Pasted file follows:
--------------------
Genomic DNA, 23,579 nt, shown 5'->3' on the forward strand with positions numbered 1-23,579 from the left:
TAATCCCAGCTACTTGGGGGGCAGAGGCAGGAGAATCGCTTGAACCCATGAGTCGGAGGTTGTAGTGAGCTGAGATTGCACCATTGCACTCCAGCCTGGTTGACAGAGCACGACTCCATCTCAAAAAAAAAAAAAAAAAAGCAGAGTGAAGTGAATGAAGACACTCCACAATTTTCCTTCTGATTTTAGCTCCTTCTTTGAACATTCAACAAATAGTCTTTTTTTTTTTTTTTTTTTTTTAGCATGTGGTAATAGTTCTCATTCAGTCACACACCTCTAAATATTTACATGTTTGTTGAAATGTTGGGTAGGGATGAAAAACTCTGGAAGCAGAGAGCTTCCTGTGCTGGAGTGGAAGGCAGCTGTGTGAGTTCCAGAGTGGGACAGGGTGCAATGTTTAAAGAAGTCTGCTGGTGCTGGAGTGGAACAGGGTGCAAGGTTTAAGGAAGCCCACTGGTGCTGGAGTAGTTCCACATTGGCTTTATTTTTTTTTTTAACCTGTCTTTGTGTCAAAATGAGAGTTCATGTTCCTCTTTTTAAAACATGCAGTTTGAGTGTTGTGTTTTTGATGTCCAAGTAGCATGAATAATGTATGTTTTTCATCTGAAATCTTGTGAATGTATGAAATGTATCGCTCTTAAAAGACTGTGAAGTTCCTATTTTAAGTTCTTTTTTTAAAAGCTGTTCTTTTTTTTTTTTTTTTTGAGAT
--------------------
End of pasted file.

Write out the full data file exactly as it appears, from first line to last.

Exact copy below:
Genomic DNA, 23,579 nt, shown 5'->3' on the forward strand with positions numbered 1-23,579 from the left:
TAATCCCAGCTACTTGGGGGGCAGAGGCAGGAGAATCGCTTGAACCCATGAGTCGGAGGTTGTAGTGAGCTGAGATTGCACCATTGCACTCCAGCCTGGTTGACAGAGCACGACTCCATCTCAAAAAAAAAAAAAAAAAAGCAGAGTGAAGTGAATGAAGACACTCCACAATTTTCCTTCTGATTTTAGCTCCTTCTTTGAACATTCAACAAATAGTCTTTTTTTTTTTTTTTTTTTTTTAGCATGTGGTAATAGTTCTCATTCAGTCACACACCTCTAAATATTTACATGTTTGTTGAAATGTTGGGTAGGGATGAAAAACTCTGGAAGCAGAGAGCTTCCTGTGCTGGAGTGGAAGGCAGCTGTGTGAGTTCCAGAGTGGGACAGGGTGCAATGTTTAAAGAAGTCTGCTGGTGCTGGAGTGGAACAGGGTGCAAGGTTTAAGGAAGCCCACTGGTGCTGGAGTAGTTCCACATTGGCTTTATTTTTTTTTTTAACCTGTCTTTGTGTCAAAATGAGAGTTCATGTTCCTCTTTTTAAAACATGCAGTTTGAGTGTTGTGTTTTTGATGTCCAAGTAGCATGAATAATGTATGTTTTTCATCTGAAATCTTGTGAATGTATGAAATGTATCGCTCTTAAAAGACTGTGAAGTTCCTATTTTAAGTTCTTTTTTTAAAAGCTGTTCTTTTTTTTTTTTTTTTTGAGAT